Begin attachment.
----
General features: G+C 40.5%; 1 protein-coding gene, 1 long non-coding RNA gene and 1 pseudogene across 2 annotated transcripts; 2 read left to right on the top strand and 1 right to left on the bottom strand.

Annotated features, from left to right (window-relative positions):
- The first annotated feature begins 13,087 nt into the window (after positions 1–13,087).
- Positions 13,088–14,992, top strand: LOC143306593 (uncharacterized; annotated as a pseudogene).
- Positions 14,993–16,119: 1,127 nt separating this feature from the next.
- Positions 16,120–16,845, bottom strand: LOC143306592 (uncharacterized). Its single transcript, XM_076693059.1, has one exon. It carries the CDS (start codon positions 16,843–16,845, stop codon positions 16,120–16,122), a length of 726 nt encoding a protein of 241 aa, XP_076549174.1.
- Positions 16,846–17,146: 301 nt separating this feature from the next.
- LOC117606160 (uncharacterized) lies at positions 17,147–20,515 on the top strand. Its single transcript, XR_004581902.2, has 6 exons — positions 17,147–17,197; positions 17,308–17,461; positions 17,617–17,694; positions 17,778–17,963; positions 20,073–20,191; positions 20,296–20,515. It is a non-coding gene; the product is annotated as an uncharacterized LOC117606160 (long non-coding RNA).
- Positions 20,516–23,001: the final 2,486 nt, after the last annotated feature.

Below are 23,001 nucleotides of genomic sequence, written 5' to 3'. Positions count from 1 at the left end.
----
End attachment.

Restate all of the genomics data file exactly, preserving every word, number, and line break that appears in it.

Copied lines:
General features: G+C 40.5%; 1 protein-coding gene, 1 long non-coding RNA gene and 1 pseudogene across 2 annotated transcripts; 2 read left to right on the top strand and 1 right to left on the bottom strand.

Annotated features, from left to right (window-relative positions):
- The first annotated feature begins 13,087 nt into the window (after positions 1–13,087).
- Positions 13,088–14,992, top strand: LOC143306593 (uncharacterized; annotated as a pseudogene).
- Positions 14,993–16,119: 1,127 nt separating this feature from the next.
- Positions 16,120–16,845, bottom strand: LOC143306592 (uncharacterized). Its single transcript, XM_076693059.1, has one exon. It carries the CDS (start codon positions 16,843–16,845, stop codon positions 16,120–16,122), a length of 726 nt encoding a protein of 241 aa, XP_076549174.1.
- Positions 16,846–17,146: 301 nt separating this feature from the next.
- LOC117606160 (uncharacterized) lies at positions 17,147–20,515 on the top strand. Its single transcript, XR_004581902.2, has 6 exons — positions 17,147–17,197; positions 17,308–17,461; positions 17,617–17,694; positions 17,778–17,963; positions 20,073–20,191; positions 20,296–20,515. It is a non-coding gene; the product is annotated as an uncharacterized LOC117606160 (long non-coding RNA).
- Positions 20,516–23,001: the final 2,486 nt, after the last annotated feature.

Below are 23,001 nucleotides of genomic sequence, written 5' to 3'. Positions count from 1 at the left end.